Engages the student in primary analysis and response to significant literature from late nineteenth century Modernism through post-colonial and post-modern configurations.

The Postmoderns | ​ENG 29023 | (3 credit hours)
Engages the student in primary analysis and response to significant literature from late nineteenth century Modernism through postcolonial and post-modern configurations.

Adolescent Literature | ENG 30924| (3 credit hours)
Examines a wide range of literary works appropriate to readers of middle school and high school age.  Study of types and themes of adolescent literature and issues related to its use in school programs.  Designed for teachers, librarians and parents.  Cross-listed with EDU 30932 Adolescent Literature.

Advanced Expository Writing | ENG 31023 (3 credit hours)
Refinement of expository writing skills through analysis of models and writing practice.

Creative Writing | ENG 32723 (3 credit hours)
Course development skills in writing drama, poetry and fiction. Develops critical skills and encourages students to develop tools to refine expression.

IDS: Environmental Literature | ENG 33523 (3 credit hours)
An examination of a variety of literary works from several genres, focusing on the portrayal of physical environments and the connections between these environments and human spheres of influence. This course will explore how human beings relate to the natural world, and how that relation influences the way we read texts and the world around us, Authors to be studied might include Leopold, Thoreau, Defoe, the Brontes, Wordsworth, Merwin, Snyder and Kingsolver. Cross-listed with LAS 33523 IDS: Environmental Literature.

IDS: Protest Literature | ENG 34023 | (3 credit hours)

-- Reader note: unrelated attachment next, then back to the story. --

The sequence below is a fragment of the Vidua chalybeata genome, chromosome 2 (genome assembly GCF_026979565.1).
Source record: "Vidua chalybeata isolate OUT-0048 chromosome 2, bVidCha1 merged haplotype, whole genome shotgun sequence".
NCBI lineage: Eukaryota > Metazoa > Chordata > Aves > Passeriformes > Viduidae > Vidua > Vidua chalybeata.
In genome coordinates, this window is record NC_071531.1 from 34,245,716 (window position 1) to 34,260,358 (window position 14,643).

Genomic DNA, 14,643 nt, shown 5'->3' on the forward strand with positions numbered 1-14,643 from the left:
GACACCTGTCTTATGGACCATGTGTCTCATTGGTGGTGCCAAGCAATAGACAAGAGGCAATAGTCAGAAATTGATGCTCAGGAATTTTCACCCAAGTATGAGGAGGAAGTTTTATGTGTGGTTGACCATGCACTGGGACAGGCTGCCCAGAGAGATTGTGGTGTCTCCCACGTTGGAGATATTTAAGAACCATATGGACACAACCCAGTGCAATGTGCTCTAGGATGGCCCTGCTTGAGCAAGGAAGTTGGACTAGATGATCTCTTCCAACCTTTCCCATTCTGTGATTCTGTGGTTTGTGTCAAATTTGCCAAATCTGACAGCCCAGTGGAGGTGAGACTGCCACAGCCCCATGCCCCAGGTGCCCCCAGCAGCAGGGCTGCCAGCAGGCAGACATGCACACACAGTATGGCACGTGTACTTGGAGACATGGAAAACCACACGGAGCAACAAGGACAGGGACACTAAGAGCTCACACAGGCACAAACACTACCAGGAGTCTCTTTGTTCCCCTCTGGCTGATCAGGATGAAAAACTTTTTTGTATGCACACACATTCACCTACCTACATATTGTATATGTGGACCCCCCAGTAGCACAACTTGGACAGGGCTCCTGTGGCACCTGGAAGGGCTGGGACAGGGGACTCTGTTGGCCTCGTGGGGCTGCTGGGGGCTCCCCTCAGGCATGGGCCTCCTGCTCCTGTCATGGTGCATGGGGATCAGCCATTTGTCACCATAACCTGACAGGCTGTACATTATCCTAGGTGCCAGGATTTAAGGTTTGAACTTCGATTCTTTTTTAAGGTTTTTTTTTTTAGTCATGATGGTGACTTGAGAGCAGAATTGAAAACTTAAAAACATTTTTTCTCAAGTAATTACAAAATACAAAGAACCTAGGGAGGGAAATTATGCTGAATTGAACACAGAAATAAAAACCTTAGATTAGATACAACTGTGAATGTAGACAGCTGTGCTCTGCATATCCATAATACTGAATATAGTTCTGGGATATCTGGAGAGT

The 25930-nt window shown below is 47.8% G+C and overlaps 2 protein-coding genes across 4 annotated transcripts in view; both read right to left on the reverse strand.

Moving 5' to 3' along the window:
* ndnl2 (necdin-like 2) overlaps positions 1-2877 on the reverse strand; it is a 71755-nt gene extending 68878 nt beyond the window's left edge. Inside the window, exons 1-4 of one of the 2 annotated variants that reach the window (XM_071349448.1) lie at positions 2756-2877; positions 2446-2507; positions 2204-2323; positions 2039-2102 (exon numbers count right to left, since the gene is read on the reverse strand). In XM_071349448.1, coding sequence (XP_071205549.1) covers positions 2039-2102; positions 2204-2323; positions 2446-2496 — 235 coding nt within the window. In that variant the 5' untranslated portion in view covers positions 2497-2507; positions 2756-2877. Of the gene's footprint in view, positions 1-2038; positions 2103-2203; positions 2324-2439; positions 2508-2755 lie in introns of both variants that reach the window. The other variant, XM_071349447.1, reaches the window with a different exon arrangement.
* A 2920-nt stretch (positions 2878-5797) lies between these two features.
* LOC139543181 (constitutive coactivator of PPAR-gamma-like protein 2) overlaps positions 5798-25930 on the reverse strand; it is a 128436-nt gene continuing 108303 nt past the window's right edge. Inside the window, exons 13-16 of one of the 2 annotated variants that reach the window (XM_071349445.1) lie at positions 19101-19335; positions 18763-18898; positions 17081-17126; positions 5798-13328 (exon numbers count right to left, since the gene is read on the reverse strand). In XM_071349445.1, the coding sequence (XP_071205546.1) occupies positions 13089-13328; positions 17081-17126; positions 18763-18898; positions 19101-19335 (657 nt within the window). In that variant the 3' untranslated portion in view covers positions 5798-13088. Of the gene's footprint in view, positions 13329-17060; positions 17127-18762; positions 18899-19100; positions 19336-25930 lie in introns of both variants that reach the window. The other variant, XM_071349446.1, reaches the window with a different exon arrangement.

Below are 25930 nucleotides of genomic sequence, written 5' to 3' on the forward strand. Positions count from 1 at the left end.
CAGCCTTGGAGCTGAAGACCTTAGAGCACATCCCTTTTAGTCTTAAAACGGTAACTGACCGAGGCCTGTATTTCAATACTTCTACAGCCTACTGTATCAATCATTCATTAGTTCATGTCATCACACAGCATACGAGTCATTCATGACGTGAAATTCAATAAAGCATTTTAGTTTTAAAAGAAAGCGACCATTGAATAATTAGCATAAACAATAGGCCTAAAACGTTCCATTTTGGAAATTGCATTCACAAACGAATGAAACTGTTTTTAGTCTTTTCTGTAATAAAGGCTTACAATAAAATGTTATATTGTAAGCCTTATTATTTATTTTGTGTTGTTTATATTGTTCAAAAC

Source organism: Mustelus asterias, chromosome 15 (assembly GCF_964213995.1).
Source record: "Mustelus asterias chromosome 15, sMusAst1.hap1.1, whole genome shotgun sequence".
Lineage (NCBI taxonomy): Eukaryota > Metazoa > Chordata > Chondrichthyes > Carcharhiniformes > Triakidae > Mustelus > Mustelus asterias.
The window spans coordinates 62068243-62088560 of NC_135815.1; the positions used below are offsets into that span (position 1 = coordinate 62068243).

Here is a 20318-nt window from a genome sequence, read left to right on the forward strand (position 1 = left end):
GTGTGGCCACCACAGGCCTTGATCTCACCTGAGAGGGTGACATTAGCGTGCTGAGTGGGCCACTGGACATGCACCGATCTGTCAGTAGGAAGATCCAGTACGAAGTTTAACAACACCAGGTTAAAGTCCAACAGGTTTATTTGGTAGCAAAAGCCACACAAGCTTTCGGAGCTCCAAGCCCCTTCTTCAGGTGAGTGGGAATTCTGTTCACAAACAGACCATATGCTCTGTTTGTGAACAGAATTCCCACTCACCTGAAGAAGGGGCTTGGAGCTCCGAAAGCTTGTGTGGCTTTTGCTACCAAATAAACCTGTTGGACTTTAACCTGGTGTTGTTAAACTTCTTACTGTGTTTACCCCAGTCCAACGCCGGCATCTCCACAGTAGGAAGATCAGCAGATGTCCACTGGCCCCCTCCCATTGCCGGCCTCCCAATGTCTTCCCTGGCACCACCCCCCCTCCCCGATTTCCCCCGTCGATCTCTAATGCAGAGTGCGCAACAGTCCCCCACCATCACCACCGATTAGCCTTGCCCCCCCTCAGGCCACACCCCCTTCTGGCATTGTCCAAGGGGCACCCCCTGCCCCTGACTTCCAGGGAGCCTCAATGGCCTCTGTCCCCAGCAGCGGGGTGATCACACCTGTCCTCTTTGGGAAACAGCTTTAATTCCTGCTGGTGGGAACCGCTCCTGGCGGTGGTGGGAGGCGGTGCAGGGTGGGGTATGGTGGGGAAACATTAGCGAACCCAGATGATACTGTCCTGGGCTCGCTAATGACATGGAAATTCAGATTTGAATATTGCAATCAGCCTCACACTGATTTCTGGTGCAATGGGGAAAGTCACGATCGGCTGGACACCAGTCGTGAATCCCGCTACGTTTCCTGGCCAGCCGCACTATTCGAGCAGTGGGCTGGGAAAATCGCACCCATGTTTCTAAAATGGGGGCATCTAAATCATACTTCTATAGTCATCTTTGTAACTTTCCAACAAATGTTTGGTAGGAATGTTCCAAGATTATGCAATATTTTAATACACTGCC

A study of the literature of social protest, emphasizing the relationship between aesthetics and politics, or the political purposes of literature. This course will examine how various authors assault the status quo of an often inhumane, brutal, and repressive society. Readings might include works by Richard Wright, Upton Sinclair and Nelson Algren. 

Literary Criticism | ENG 40123 (3 credit hours)
Identifies major trends in the history of critical thought from Plato to Derrida. Seeks to discover the position of literary criticism and to apply various critical theories. Library research and writing. Prerequisite: 30000-level English course.


Full Degree Catalog

University Accreditation

Ottawa University, as a whole, is accredited by the Higher Learning Commission.

Specific degree programs within our institution have also been accredited by relevant bodies within the field:

We are proudly recognized for our commitment to student excellence by the following designations:

Why Choose Ottawa
Almost all courses in Ottawa University’s programs are available online and accredited by The Higher Learning Commission. We make it easy for you to transfer credits in order to help keep tuition costs down. We also offer courses in accelerated 8-week terms in order to reduce your time to completion. These are just a few of the reasons why we are proud to be the best, fastest, and most affordable option locally in the Kansas City, Milwaukee, and Phoenix areas, as well as serving students nationally through our online degrees.